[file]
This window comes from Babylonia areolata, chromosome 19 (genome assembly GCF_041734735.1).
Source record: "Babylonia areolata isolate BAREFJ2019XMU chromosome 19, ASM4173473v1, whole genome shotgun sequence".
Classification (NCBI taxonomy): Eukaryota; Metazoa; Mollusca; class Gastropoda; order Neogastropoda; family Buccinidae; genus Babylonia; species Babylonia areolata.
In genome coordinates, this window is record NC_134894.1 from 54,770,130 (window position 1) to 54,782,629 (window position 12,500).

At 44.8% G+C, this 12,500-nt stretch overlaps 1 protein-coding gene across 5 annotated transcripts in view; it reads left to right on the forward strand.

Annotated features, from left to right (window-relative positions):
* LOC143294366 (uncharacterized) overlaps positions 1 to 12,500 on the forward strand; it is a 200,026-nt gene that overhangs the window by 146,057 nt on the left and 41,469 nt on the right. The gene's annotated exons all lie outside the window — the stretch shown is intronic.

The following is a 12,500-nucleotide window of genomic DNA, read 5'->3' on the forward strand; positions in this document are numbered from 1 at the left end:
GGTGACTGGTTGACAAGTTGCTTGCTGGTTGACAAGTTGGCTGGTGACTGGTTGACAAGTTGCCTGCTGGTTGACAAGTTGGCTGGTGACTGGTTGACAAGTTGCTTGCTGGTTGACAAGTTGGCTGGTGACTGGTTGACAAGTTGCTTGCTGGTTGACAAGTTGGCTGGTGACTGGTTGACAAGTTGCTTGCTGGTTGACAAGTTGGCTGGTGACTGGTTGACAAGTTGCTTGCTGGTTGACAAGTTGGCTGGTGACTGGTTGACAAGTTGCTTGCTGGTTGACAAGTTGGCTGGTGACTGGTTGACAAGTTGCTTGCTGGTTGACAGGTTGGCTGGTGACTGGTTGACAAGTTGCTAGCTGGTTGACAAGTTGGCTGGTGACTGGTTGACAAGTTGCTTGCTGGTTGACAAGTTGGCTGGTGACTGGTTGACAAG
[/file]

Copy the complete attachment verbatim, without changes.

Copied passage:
This window comes from Babylonia areolata, chromosome 19 (genome assembly GCF_041734735.1).
Source record: "Babylonia areolata isolate BAREFJ2019XMU chromosome 19, ASM4173473v1, whole genome shotgun sequence".
Classification (NCBI taxonomy): Eukaryota; Metazoa; Mollusca; class Gastropoda; order Neogastropoda; family Buccinidae; genus Babylonia; species Babylonia areolata.
In genome coordinates, this window is record NC_134894.1 from 54,770,130 (window position 1) to 54,782,629 (window position 12,500).

At 44.8% G+C, this 12,500-nt stretch overlaps 1 protein-coding gene across 5 annotated transcripts in view; it reads left to right on the forward strand.

Annotated features, from left to right (window-relative positions):
* LOC143294366 (uncharacterized) overlaps positions 1 to 12,500 on the forward strand; it is a 200,026-nt gene that overhangs the window by 146,057 nt on the left and 41,469 nt on the right. The gene's annotated exons all lie outside the window — the stretch shown is intronic.

The following is a 12,500-nucleotide window of genomic DNA, read 5'->3' on the forward strand; positions in this document are numbered from 1 at the left end:
GGTGACTGGTTGACAAGTTGCTTGCTGGTTGACAAGTTGGCTGGTGACTGGTTGACAAGTTGCCTGCTGGTTGACAAGTTGGCTGGTGACTGGTTGACAAGTTGCTTGCTGGTTGACAAGTTGGCTGGTGACTGGTTGACAAGTTGCTTGCTGGTTGACAAGTTGGCTGGTGACTGGTTGACAAGTTGCTTGCTGGTTGACAAGTTGGCTGGTGACTGGTTGACAAGTTGCTTGCTGGTTGACAAGTTGGCTGGTGACTGGTTGACAAGTTGCTTGCTGGTTGACAAGTTGGCTGGTGACTGGTTGACAAGTTGCTTGCTGGTTGACAGGTTGGCTGGTGACTGGTTGACAAGTTGCTAGCTGGTTGACAAGTTGGCTGGTGACTGGTTGACAAGTTGCTTGCTGGTTGACAAGTTGGCTGGTGACTGGTTGACAAG